The emphasis on core knowledge (both the curriculum and the broader concept) is manifest at Icahn schools. Students do a monthly Core Knowledge essay, project, and class presentation. The network runs an “Education Super Bowl” at year’s end, with students fielding questions ranging from “Which continent has panda bears?” in kindergarten to “Aristotle divided the means of persuasion into which three categories?” in 8th grade.
At each school, students from kindergarten through 7th grade give an end-of-year Core Knowledge performance. (Eighth graders perform a Shakespeare play, aided by professional actors.) I attended the Core Knowledge performance at Icahn 2 in 2015, and am embarrassed to admit that my knowledge of ancient Egypt, Greece, and Rome pales in comparison to that of Icahn 1st, 2nd, and 3rd graders.
High School and Beyond
The Icahn network takes great care to ensure that graduates move on to strong high schools. With about 400 public high schools in New York City, students have a bewildering array of choices. Icahn, starting in 7th grade, provides students with materials and questionnaires to help students and parents winnow their options.
Guidance counselors help students prepare applications and financial-aid forms, organize school tours, and hold mock interviews with students. They also help students prepare for New York’s specialized high-school admissions exam. Students interested in private schools are referred to Prep for Prep, the nonprofit that helps place promising inner-city students in independent boarding schools. A handful of Icahn students are now enrolled at elite private schools on full scholarship.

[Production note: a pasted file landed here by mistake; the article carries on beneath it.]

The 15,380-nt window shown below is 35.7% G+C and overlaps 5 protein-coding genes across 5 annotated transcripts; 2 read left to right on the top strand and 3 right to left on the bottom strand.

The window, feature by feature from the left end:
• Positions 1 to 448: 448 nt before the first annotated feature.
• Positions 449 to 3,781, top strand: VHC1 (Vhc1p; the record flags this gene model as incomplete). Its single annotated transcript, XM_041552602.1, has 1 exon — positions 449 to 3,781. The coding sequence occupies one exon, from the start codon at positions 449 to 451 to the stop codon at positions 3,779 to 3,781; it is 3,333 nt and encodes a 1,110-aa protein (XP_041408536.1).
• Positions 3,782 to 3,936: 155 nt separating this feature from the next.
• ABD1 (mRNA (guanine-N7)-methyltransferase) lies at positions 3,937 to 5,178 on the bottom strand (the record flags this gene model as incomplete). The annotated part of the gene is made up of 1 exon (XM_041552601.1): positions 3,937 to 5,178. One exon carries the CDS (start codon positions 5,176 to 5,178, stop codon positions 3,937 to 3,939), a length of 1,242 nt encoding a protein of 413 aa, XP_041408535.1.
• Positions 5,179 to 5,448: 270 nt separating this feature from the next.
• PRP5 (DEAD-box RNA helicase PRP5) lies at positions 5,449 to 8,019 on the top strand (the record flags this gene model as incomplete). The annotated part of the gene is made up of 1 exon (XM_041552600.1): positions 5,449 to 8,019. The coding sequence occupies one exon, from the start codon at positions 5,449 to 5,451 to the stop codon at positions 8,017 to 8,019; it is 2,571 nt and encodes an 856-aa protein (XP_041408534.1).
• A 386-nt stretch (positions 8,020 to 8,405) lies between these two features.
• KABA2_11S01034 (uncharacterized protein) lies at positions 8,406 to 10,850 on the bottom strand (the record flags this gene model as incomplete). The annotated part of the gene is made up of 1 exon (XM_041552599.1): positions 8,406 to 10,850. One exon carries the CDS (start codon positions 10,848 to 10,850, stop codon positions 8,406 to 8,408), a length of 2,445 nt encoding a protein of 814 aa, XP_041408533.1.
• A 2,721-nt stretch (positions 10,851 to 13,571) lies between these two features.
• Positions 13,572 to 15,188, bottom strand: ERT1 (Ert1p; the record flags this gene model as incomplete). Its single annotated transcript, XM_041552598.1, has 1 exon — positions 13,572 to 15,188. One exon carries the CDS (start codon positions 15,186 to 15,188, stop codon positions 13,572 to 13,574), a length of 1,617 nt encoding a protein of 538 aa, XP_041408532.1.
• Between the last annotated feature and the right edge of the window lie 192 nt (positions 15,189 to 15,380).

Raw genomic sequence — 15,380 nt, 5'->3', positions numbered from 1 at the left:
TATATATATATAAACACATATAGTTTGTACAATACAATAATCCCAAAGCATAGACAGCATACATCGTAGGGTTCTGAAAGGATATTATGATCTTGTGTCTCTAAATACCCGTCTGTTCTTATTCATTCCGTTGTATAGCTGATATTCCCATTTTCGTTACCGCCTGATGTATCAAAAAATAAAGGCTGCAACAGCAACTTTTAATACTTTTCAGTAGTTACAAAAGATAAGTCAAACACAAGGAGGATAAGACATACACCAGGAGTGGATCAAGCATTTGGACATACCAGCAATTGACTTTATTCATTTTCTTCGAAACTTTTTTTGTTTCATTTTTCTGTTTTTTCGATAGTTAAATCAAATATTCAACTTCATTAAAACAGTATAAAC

All this work pays off. Of the roughly 275 Icahn graduates in 2014, 2015, and 2016 (only the first four Icahn schools have had graduating classes so far), 17 students have been accepted at New York’s selective-admissions exam schools such as Bronx Science, Brooklyn Tech, and Brooklyn Latin, defying a trend that has seen fewer and fewer black and Latino students admitted to these elite academies. Other popular choices are so-called screened schools like Bard High School and the Manhattan Center for Science and Mathematics, which rank applicants on various criteria, and innovative charters such as the Charter High School for Law and Social Justice. Interestingly, about 20 percent of Icahn graduates have gone on to Catholic high schools, including Fordham Prep, Regis, Cardinal Spellman, and Saint Catherine’s.
“We arm our students with the skills and knowledge to participate in the most rigorous academic environments,” Litt says, noting that the ultimate goal isn’t a score on a state exam but “putting kids on the path to fulfilling, productive lives.” He sees content-rich curriculum as the best means of accomplishing that goal. “For children to be successful as adults, they need a baseline of knowledge so they’ll be able to communicate, understand a story in the New York Times, to someday write an article for the New York Times!” Litt adds. “People talk about critical thinking. You cannot think critically if you don’t have something to think about; knowledge matters.”
Speaking with some of the graduating 8th graders at Icahn 2 (who took time out from rehearsing Much Ado About Nothing to talk with me) leaves no doubt they’re well armed with the knowledge and habits of mind and character to succeed in any environment. Aaliyah Vega, who’ll be attending the elite boarding school Lawrenceville Academy, credits her success to Icahn’s emphasis on the arts. “The plays interact with what we learn throughout the year, as well as helping us to get out of our comfort zone by allowing us to play different roles and have fun with acting and drama,” she says.
Shaira Ahmed, who’ll be attending the Bronx High School of Science, alma mater to more Nobel Prize winners than any high school in America, credits Icahn’s small size and classes. “Teachers help you one-on-one. It’s like a family. They know you. They understand you,” she says, adding that at Icahn, “they care more about the students than the students’ test scores.” Kaitlyn Romanger, who is also heading to Bronx Science, jokes that she’s not worried about the demands of the elite high school because “ever since kindergarten, they’ve given us so much homework.” Kidding aside, she notes that Icahn “really improved my work ethic.” By the way, Kaitlyn’s favorite class is English. Her favorite book? Great Expectations.
Charles Sahm is education policy director at the Manhattan Institute for Policy Research.